In search of expensive taste


I’m starting to think that having and indulging expensive taste is a gift that I was not born with, which is a shame because I want it. Though I know there isn’t actually a connection, I like to think that having expensive taste and being polished and put together are linked, as in, I’ll automatically seem classier just because I’m luxe-ing it up. I know this is untrue because I’ve bought a designer handbag (Coach o, not a Louis Vuitton or a Birkin) and it hasn’t transformed me into a glamourous femme at all!

When I first met one friend in particular, in 2008 or early 2009, I remember noticing that she had Vogue eyeglass frames. She struck me as someone who was confident and comfortable in her own skin and she was cute too, and I remember thinking “she has Vogue frames and she’s classy, of course“, lol. I don’t even know if they were Vogue Magazine Vogue, but she made me want “designer” frames. Before I bought my current pair of glasses five years ago, I dragged my sister and youngest brother to the optician, to help me pick the perfect frames. And guess what? The frames that looked the best on me were a generic brand and not designer frames so my plans to upgrade my eyewear style were thwarted.

My mom started wearing prescription glasses last year (much to her chagrin!) and she went to the same optician that I went to five years earlier and guess who walked out with a stunning pair of Jimmy Choo frames that not only looked superb on her, but were also heavily discounted and the same price as the generic brands of frames? I tried on her frames and they looked fab on me too…but my mom had gotten the last pair! Over the next few months I kept my eyes open for another pair to come around, then I finally went back to the optician, determined to find my own designer frames. I tried on frames by Baby Phat, DKNY, Liz Claiborne, Marc Jacobs, Nicole Miller, Ralph Lauren, Yves Saint Laurent…and the pair that looked best on me was the same generic brand that I bought five years ago! Mildly annoyed, I went to a different optician this past week, and tried on Coach, DKNY, Dolce and Gabbana, and Ray Bans—once again the pair I liked best was a generic brand so I bought them—it must be my destiny to give generic eyewear brands fame and fortune they’d ordinarily not have!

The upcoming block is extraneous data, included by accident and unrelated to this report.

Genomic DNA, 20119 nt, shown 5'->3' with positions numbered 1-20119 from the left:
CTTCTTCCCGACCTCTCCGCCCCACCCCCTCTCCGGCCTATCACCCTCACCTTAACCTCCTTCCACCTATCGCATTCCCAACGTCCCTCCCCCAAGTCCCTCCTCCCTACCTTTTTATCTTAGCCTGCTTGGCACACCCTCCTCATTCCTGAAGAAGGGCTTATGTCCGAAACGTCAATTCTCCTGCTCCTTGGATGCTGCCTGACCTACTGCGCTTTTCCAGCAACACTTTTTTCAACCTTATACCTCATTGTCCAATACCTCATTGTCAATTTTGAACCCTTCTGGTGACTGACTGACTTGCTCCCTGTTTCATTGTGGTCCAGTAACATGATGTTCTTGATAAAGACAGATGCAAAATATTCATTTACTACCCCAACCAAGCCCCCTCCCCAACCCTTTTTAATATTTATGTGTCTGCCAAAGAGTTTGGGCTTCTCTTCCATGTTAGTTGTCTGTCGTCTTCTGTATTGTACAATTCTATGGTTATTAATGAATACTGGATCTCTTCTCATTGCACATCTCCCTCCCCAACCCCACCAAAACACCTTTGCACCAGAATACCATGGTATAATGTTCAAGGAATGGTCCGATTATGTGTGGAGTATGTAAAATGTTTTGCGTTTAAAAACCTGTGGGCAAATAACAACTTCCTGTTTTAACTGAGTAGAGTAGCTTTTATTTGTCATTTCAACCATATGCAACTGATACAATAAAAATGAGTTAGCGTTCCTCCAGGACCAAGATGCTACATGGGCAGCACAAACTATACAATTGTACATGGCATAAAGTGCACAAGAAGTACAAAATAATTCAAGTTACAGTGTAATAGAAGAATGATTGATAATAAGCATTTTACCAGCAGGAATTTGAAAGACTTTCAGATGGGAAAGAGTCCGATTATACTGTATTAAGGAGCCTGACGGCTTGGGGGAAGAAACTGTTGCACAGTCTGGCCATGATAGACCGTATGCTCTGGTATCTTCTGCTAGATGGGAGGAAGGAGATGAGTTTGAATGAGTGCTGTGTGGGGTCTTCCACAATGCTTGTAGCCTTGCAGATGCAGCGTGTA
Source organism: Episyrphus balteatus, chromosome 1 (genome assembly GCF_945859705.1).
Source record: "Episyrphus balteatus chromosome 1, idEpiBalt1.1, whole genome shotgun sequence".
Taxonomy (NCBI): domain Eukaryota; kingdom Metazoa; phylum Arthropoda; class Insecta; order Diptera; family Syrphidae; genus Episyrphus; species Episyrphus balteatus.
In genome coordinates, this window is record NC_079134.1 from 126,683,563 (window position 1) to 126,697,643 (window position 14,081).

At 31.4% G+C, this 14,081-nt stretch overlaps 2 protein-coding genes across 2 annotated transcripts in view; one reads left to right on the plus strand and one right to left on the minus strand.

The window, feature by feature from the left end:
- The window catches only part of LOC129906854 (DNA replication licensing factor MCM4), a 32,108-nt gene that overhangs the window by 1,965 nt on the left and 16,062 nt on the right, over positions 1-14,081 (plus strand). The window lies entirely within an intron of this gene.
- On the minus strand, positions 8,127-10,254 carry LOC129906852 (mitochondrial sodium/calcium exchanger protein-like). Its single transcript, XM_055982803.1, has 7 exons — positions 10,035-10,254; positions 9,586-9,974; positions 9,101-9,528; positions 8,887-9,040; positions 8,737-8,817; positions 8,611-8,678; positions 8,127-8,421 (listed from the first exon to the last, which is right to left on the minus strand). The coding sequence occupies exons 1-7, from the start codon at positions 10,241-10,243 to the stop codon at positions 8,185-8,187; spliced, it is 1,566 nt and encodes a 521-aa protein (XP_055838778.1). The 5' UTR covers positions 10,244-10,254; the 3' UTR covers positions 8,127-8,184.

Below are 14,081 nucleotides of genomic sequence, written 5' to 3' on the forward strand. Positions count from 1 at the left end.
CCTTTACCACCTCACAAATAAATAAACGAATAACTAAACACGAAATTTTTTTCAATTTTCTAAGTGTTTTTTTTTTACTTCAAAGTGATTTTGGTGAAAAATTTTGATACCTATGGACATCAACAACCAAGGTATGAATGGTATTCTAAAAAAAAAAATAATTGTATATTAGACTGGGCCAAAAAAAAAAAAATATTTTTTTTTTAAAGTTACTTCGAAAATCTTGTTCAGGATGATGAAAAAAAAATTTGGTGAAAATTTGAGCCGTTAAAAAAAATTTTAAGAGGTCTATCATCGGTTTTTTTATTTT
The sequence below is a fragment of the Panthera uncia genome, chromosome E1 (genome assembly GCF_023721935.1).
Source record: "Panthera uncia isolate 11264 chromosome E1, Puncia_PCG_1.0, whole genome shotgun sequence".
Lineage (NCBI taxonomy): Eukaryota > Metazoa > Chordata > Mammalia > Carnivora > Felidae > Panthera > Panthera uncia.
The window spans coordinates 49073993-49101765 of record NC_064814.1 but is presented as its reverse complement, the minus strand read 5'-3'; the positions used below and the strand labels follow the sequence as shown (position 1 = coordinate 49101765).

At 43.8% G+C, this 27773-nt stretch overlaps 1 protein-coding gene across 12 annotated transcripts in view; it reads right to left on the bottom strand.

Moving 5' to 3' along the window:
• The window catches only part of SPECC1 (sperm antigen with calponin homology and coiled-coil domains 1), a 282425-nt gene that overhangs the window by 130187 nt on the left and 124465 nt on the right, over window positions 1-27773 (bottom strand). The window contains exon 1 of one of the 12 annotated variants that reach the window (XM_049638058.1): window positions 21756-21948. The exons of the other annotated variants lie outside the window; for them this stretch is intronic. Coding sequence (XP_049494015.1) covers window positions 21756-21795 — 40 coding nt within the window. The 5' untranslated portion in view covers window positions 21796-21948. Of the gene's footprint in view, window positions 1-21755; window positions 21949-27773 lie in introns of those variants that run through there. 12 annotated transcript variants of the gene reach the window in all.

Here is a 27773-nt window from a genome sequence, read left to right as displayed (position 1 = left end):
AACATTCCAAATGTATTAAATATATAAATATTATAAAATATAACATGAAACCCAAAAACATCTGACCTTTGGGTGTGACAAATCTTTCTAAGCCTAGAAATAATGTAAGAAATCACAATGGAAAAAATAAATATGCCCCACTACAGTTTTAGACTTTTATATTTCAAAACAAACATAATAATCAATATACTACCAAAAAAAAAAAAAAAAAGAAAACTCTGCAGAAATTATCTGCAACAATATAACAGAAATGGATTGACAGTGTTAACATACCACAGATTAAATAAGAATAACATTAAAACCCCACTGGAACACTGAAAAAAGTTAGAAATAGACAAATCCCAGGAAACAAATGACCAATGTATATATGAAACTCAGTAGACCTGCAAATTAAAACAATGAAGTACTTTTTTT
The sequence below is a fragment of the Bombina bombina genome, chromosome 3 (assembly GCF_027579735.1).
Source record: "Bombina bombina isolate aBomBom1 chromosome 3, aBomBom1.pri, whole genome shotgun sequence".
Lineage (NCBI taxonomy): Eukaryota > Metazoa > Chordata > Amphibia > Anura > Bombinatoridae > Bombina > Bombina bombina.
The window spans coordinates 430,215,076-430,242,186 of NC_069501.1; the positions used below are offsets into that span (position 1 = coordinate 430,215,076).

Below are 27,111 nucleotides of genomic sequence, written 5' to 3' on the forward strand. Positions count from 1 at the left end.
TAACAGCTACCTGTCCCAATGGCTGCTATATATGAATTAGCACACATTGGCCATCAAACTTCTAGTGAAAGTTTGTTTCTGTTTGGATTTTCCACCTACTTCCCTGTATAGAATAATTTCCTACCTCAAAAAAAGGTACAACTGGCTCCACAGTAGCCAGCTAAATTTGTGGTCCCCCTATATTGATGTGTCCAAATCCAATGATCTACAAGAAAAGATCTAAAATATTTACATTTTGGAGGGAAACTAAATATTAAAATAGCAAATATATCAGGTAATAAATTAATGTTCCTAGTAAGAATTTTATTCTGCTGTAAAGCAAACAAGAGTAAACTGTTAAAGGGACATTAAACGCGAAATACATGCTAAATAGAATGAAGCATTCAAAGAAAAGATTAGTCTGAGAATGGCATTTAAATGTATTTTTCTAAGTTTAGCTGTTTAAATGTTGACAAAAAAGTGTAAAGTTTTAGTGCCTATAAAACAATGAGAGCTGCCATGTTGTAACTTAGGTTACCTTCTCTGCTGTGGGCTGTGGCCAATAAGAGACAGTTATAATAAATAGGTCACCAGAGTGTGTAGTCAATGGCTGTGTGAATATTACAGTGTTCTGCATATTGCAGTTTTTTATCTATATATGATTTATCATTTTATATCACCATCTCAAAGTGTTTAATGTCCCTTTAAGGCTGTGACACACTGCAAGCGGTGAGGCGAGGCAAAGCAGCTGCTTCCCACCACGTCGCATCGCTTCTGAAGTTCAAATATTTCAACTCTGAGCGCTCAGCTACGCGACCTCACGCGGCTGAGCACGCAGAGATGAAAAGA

All kidding aside, some people are just naturally drawn to more expensive and luxurious brands. This description fits one of my colleagues to a T: she makes me laugh because it doesn’t matter what, if presented with two identical items (even cheeses, for example), she will pick the luxe one, every time—it just comes naturally to her and I tell her that it’s her God-given skill, while she sees it as a curse and plague to her wallet! For every Nigerian who doesn’t care about brand names, my guess is there are at least two who do. It’s hard to deny that our culture is somewhat showy—just check out any wedding posted on the popular Nigerian websites and prepare to see people wearing Louboutins and sipping on Moët as if it’s water. Fine, a wedding is a once-in-a-lifetime event (we hope!) but I see more people wearing luxury brands and driving luxury cars in Nigeria than I do in my corner of the world, and I sure don’t know any Nigerian celebrities (well, except maybe Seye Kuyinu—hah!). To be fair, the population of Nigeria is about five times that of Canada, and my corner of the world may not be representative of the general population so all of that might not be saying much.

In Steve Harvey’s book Act Like a Success, Think Like a Success*, he talks about living a “first class” life, encouraging the reader to splurge a bit when they’re able to and do a first class thing such as fly first class. He says the more first class things you do, the more you’ll want to do, and that can be a driving force to keep up your success game. I suspect he’s right: after sipping unlimited wine in a comfy pod at the front of the plane, I’m sure it’s painful to go back to the economy section and be squished between a screaming child with a frazzled parent and a linebacker who’s hogging the armrest, forcing yourself to stay awake so you don’t miss your opportunity to get a small glass of wine in a plastic cup from the steward(ess)! First class flying was just an example; this idea applies to anything you determine to be first class, if it’s getting your hair professionally done weekly, or having a chauffeur (things that are luxuries, at least in Canada).